Besides, if you think you can stockpile enough food to last your way through another Great Depression, let alone a Great Inflation, you are either way, way too unreasonably optimistic about when this thing will end or you cannot do simple math. This is going to go on for at least another four or five years, well into the next administration. Who knows, maybe President Whitman will get as scared as her ideological predecessor, FDR, was and will actually break up the mega banks, restore the American financial system to sanity, and put the tens of millions of us that would rather burn this country down than be starved to death back to work. But even that may be optimistic; remember that recovering from their real estate bubble and resulting bank collapse and runaway unemployment has already taken the Japanese over a decade, and they had a thriving global economy elsewhere to work with. You just plain flatly can not, can not, stockpile enough food to get through this without help from others.

And remember what I told you before. If nearly everybody is going to have a problem, it is very much to your disadvantage to be either the first with the problem, or the last. The first people to have a problem don't get any help, because society either doesn't care, or hasn't figured out yet how it wants to help them. The last people to have a problem don't get any help, because everybody else has used it all up before they themselves got into trouble. If a problem is going to be society-wide, generally the safest place to be is with the rest of the herd. And nowhere is that more true than when we're talking about food. You do not want to be one of the first families to go hungry; ask them how bad that is. Nor do you want to run out of food and go hungry after acquiring a reputation for being a food hoarder, and even more so if you last so long that aid has run out and there won't be any more until the economy recovers.

But that brings up the one caveat, the one circumstance under which you might want to stockpile unusual amounts of food, but only if you're the right kind of person to benefit from it. One absolute inescapable rule of economic and/or social collapse is that solitary individuals don't make it. Period. Your odds of surviving and maybe even thriving through this are almost entirely correlated with how many people care if you live or die. If (and only if!) you are short of such people now, and if you can learn to like cooking for and feeding not just your family but your friends, and not just your friends but your neighbors? And if it turns out that I'm wrong and we do all start having to miss meals? If you burn through that food serving your friends and neighbors who are starving the same meals that you serve yourself and your family, if you use that stockpile of food to establish a reputation for hospitality (at the last possible second for doing so, frankly, if it isn't already too late), then it might make sense to stockpile large quantities of food. Otherwise? Maybe shop smarter than you do, but there's no point in buying any more than you already do.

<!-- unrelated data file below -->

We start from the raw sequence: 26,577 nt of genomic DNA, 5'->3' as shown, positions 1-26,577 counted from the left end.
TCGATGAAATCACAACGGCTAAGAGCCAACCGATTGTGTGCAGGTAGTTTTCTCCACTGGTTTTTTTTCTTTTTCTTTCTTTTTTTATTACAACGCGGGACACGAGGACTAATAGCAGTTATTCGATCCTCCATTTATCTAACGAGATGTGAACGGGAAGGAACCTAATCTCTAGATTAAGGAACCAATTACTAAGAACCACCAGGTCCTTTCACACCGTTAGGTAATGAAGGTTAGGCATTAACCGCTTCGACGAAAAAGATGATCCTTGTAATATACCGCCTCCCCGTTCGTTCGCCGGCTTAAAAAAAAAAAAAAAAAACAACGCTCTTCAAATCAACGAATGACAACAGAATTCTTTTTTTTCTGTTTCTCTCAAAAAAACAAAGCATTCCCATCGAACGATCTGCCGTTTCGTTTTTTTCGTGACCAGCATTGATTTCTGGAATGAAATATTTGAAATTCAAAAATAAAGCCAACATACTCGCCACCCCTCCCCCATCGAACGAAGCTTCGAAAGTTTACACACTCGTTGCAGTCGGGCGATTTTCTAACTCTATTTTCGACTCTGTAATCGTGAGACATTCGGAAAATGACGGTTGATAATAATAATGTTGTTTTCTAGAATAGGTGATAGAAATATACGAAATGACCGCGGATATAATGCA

Why Not Stockpile Weapons and Ammo? The first and single biggest reason: basic laws of physics. People who think that they are likely to have to shoot it out with hostile strangers for the stuff they need to feed their families have many problems, but the most important problem they have is that they don't know anything about real gun fights. When a real gun fight starts, there are two things you can be. You can be the person who knows that there will be a gun fight right now, this time, between you and the other person. Or you can be the person who doesn't know that. If the other person is inclined to shoot you to get what you have, not only will they have their gun in an easier place to get to than you probably will, not only will they be able to draw their gun more quickly than you? They will, even more importantly, be able to do so before you even know that this is a gunfight. You can not possibly spot a gunfight coming in less than about a third of a second, the human optical cortex just cannot process information any faster than that. And if you so much as twitch towards a gun at the end of that 300 or so milliseconds, there will already be a gun pointed at your center mass, and it will go off before you clear yours from wherever it is. Your gun can not possibly save your life. Unless ...